And lastly: “In other words, it appears as if Linux had very little, if anything, to do with this agreement. Mr. Ballmer was just taking advantage of another opportunity to practice one of his favorite hobbies, the sowing of FUD. When they really have something, they’ll sue Red Hat, of that you can be sure.”

“Honeywell becomes another company to avoid for the fact that it helps Microsoft make Linux non-free.”By bribing all the right companies Microsoft tries to normalise (make acceptable) selling permission to something that’s not theirs, namely Android.

According to new reports, Microsoft found another willing FUD partner. To quote: “Thursday, Honeywell International Inc. (HON) became the 15th company to sign a patent-licensing agreement with Microsoft that covers Android devices. The deal coincides with the introduction of Honeywell’s Dolphin, a digital assistant for data capture, navigation and communication for field workers.”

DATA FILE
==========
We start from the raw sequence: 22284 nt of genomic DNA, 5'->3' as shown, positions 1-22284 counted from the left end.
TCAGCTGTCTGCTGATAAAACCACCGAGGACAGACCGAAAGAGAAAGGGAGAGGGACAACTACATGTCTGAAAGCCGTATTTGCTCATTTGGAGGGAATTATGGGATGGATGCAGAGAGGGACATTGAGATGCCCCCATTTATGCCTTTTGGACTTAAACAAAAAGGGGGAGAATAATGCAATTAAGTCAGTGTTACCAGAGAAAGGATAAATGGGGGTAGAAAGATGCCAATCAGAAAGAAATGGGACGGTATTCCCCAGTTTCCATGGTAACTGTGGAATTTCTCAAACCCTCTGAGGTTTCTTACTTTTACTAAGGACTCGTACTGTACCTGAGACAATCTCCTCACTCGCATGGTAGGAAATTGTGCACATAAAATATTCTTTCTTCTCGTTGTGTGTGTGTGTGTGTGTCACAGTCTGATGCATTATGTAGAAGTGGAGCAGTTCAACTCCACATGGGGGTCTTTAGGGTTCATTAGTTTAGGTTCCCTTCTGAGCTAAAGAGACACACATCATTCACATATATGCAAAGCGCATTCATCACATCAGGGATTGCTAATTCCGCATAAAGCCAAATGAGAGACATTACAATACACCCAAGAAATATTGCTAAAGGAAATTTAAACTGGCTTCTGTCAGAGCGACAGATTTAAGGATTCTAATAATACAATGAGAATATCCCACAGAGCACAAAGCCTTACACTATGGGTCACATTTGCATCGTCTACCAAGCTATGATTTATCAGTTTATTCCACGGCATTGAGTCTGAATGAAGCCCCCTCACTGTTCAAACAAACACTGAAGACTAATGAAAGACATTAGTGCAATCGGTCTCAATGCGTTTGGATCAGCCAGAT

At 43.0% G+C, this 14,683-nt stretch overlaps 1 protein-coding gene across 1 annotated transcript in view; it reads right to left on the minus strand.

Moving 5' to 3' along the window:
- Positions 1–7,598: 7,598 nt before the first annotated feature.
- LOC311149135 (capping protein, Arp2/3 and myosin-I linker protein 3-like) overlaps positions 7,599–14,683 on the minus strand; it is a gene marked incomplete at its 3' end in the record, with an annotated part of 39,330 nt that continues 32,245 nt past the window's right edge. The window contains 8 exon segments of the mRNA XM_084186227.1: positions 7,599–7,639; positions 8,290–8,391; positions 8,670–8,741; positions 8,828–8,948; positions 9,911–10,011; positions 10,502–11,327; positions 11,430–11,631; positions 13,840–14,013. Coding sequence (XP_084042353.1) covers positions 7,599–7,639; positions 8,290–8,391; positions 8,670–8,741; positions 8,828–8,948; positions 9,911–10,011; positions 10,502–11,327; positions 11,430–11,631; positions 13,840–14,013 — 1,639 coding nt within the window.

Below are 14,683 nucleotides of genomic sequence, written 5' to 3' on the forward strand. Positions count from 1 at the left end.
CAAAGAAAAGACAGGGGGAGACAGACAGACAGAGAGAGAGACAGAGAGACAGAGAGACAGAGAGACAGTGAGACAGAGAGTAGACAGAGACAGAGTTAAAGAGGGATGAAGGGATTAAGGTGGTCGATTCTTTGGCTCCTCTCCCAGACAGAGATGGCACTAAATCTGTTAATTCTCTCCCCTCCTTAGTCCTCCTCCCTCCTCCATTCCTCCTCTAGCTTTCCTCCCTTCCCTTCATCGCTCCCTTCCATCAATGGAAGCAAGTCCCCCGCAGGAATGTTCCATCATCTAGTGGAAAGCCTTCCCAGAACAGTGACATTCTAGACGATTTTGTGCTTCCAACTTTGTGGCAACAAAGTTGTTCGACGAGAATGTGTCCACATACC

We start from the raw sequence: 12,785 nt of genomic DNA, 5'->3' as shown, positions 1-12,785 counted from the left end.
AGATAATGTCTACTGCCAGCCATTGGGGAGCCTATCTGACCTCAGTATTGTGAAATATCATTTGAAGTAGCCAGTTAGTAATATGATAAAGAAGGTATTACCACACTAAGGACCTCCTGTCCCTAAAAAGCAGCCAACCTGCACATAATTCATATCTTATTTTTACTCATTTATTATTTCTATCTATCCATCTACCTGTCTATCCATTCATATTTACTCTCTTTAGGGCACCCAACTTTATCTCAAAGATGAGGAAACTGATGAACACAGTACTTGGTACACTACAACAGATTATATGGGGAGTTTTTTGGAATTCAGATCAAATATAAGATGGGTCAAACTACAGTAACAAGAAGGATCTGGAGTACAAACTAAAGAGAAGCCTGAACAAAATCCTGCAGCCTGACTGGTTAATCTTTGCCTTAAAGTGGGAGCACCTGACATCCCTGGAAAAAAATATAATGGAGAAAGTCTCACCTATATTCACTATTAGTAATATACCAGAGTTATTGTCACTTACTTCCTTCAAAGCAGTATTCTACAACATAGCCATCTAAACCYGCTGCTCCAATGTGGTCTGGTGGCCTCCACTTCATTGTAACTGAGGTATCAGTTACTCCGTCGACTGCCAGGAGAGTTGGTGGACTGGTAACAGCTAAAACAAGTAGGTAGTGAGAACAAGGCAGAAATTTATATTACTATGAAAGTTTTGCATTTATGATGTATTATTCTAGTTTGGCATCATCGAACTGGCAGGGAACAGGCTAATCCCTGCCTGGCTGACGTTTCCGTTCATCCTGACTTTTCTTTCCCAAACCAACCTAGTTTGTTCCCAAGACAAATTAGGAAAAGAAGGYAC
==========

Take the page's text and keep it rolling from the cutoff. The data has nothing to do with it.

The press release came from Honeywell and Microsoft boosters were quick to promote the FUD. To quote: “The move is tied to the introduction of Honeywell’s first enterprise digital assistant computing device, which runs on Android. (Microsoft contends that certain features of Android infringe on its patents.)”

Well, Honeywell becomes another company to avoid for the fact that it helps Microsoft make Linux non-free. “Extortion continues,” iophk remarks about it. “Again the terms of the patent extortion are kept under wraps.”

“Intellectual property is the next software.”

Nathan Myhrvold, Microsoft patent troll